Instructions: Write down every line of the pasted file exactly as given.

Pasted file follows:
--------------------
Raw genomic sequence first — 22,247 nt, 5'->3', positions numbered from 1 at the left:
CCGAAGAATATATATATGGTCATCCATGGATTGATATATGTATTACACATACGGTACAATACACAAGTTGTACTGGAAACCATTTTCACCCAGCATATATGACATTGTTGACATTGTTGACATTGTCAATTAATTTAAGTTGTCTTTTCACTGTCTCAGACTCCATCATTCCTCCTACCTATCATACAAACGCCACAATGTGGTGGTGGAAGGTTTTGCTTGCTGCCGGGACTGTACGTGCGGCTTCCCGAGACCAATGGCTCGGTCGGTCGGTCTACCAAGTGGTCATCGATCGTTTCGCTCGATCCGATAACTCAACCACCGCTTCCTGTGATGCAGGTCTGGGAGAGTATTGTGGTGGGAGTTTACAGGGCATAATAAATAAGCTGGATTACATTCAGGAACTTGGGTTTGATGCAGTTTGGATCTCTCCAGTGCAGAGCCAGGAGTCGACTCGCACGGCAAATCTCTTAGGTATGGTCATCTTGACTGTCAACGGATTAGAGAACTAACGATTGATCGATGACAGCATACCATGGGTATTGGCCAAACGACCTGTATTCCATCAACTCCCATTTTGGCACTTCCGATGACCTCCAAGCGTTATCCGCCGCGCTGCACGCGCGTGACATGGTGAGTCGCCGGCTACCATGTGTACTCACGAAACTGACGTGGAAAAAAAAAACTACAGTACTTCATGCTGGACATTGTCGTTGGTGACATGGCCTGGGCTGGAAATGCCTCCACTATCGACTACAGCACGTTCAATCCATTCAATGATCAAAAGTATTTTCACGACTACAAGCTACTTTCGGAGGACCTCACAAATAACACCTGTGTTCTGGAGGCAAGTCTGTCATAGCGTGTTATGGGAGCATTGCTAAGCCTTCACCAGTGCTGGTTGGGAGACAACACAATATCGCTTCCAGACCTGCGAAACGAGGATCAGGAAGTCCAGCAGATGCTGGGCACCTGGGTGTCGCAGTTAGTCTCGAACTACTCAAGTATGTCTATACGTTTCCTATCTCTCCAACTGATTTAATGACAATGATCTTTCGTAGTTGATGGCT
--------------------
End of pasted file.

Raw genomic sequence first — 22,247 nt, 5'->3', positions numbered from 1 at the left:
CCGAAGAATATATATATGGTCATCCATGGATTGATATATGTATTACACATACGGTACAATACACAAGTTGTACTGGAAACCATTTTCACCCAGCATATATGACATTGTTGACATTGTTGACATTGTCAATTAATTTAAGTTGTCTTTTCACTGTCTCAGACTCCATCATTCCTCCTACCTATCATACAAACGCCACAATGTGGTGGTGGAAGGTTTTGCTTGCTGCCGGGACTGTACGTGCGGCTTCCCGAGACCAATGGCTCGGTCGGTCGGTCTACCAAGTGGTCATCGATCGTTTCGCTCGATCCGATAACTCAACCACCGCTTCCTGTGATGCAGGTCTGGGAGAGTATTGTGGTGGGAGTTTACAGGGCATAATAAATAAGCTGGATTACATTCAGGAACTTGGGTTTGATGCAGTTTGGATCTCTCCAGTGCAGAGCCAGGAGTCGACTCGCACGGCAAATCTCTTAGGTATGGTCATCTTGACTGTCAACGGATTAGAGAACTAACGATTGATCGATGACAGCATACCATGGGTATTGGCCAAACGACCTGTATTCCATCAACTCCCATTTTGGCACTTCCGATGACCTCCAAGCGTTATCCGCCGCGCTGCACGCGCGTGACATGGTGAGTCGCCGGCTACCATGTGTACTCACGAAACTGACGTGGAAAAAAAAAACTACAGTACTTCATGCTGGACATTGTCGTTGGTGACATGGCCTGGGCTGGAAATGCCTCCACTATCGACTACAGCACGTTCAATCCATTCAATGATCAAAAGTATTTTCACGACTACAAGCTACTTTCGGAGGACCTCACAAATAACACCTGTGTTCTGGAGGCAAGTCTGTCATAGCGTGTTATGGGAGCATTGCTAAGCCTTCACCAGTGCTGGTTGGGAGACAACACAATATCGCTTCCAGACCTGCGAAACGAGGATCAGGAAGTCCAGCAGATGCTGGGCACCTGGGTGTCGCAGTTAGTCTCGAACTACTCAAGTATGTCTATACGTTTCCTATCTCTCCAACTGATTTAATGACAATGATCTTTCGTAGTTGATGGCT